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Notes from a newbie
on January 27, 2007
I'm a fifty year-old guy who's long been more into cardio workouts than weights. Sure, I might do a half-hearted circuit on machines after jumping off a treadmill, but like many folks, I thought cardio workouts were tantamount to "real" exercise. Then I happened upon this book. It struck a chord with me, and I decided that free-weight training was in my future.
One day, I bravely picked up an empty Olympic bar and embarked on the first exercise of Schuler and Cosgrove's "Break-in" program: the squat. "Fifteen reps with 45 pounds," I told myself, "I can do this." However, I stopped at twelve reps. I stopped at twelve reps because I really wanted to avoid forever being tagged as the guy who collapsed in the power cage with forty-five measly pounds atop his shoulders. I forgot all about the prescribed one-minute resting period between sets, and simply waited for my legs to quit shaking. This took significantly longer than one minute. A profound realization overtook me: I was a wimp--a six-four, two hundred and forty pound wimp. At that moment, I decided that I'd spent decades of my life ignorant of what constituted "real" exercise.
The upper-body exercises went better. The real challenge, at that point, was walking from station to station. If the gym had offered me a wheelchair to move between exercises, I would have humbly taken them up on it.
The next morning, I felt sore, although I told myself that it wasn't so bad. Then came the second morning. I got out of bed, and for a moment, I considered asking my wife to call 9-1-1. My upper legs felt as if someone had taken a meat tenderizer to them. For about the next week, my lower body reminded me that I might have bitten off more than I could chew.
It took me two weeks to gather the courage to embark upon the Break-in program again. (I felt torn between that and self-flagellation.) The second time around, things began on a little better note. I still couldn't get through a full two sets, but I was no longer moving between stations at tortoise speed.
I'm now finishing the four-week Break-in program. I'm still not using much weight for the squats, but I've graduated from the empty bar, and I'm completing all of the reps. Instead of staggering out of the gym trying not to vomit, I'm doing Cosgroves's "Afterburn" program on cardio machines to top off my workout. I'm glad I've stuck with it, especially when I run up hills and notice that my heart rate is lower than before I began the program. It never occurred to me that free-weight training would benefit my cardio activities.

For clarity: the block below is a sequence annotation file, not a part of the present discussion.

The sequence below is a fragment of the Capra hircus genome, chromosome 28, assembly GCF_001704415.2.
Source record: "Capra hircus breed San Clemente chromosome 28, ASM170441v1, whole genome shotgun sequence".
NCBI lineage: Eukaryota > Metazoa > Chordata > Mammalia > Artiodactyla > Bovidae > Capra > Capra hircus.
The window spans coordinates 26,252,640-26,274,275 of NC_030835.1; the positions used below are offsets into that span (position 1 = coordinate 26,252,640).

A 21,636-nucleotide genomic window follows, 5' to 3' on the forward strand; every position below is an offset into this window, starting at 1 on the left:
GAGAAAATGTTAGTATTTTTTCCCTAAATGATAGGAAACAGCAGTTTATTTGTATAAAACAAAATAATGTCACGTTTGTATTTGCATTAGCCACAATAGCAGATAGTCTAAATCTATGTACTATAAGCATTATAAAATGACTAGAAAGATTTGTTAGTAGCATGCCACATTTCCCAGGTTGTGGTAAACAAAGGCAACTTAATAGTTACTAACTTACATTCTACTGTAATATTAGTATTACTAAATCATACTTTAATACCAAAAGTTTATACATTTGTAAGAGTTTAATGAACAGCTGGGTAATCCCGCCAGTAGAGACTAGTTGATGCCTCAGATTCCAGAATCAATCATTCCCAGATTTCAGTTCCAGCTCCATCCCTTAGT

Of course, as a newbie to free-weight training, I can't offer a valid comparison between the NROL programs and others. However, I like the idea that the Break-in program uses higher reps with lower weights. I think the chance of connective tissue injury is lessened compared to the "standard" three sets of eight to twelve reps, and I think it's a much safer way to learn what's involved in working your muscles to exhaustion.
My lack of experience notwithstanding, I think this is a great book for those who want to break into free-weight training, with a caveat or two. Looking back, I wish I'd started my program with a couple of weeks of body weight exercises. I had a nagging feeling that I was running before I could walk when I began the program, a feeling confirmed by an article I later found on Alwyn Cosgrove's website. He wrote, " . . . the only reason to ever use external load (i.e. weights) is because your bodyweight is not enough resistance. Yet most guys are making exercises harder by adding external load, when they aren't capable of handling their bodyweight in the same exercise. I'm constantly amazed by how many people I meet who can bench press whatever pounds of weight, but are unable to perform 10 correct push ups (typically due to a lack of core strength and synergistic muscle stability). As far as I'm concerned - unless you can do an easy twenty push ups, you have no business getting under a bar for bench pressing. In my training facility everyone begins with bodyweight exercises. You have to earn the right to lift weights in my facility." In another article, Cosgrove states that a lifter shouldn't consider doing squats with a barbell until he or she can do a set of single-leg squats with body weight. If I'd discovered that advice in time, it might have saved me from a week of moving around like a hobbled, worn-out old gelding.
Also, rank beginners such as I might consider using the services of a personal trainer when learning the squat and deadlift, or at least ask the advice of an experienced lifter. Although I'm new to this free-weight game, I'm convinced that the squat and deadlift are safe for most folks IF correct form is used. That's a big "if," however. In my case, I found the deadlift to be counterintuitive, and I had to use a mental checklist of sorts to avoid slipping into bad form.
So, I heartily recommend this book, given those qualifications. Schuler has a relaxed writing style I found effective and enjoyable, and Alwyn Cosgrove appears to be one of the most qualified and respected trainers out there. I've lost 11 pounds in the last month, with only minor changes in diet. That's quite heartening: at fifty, I've found cardio workouts are no longer the magic bullet for weight loss that they were in younger years.
And, that's only with the Break-in program. Next up is Cosgrove's Fat Loss program. Let me at `em!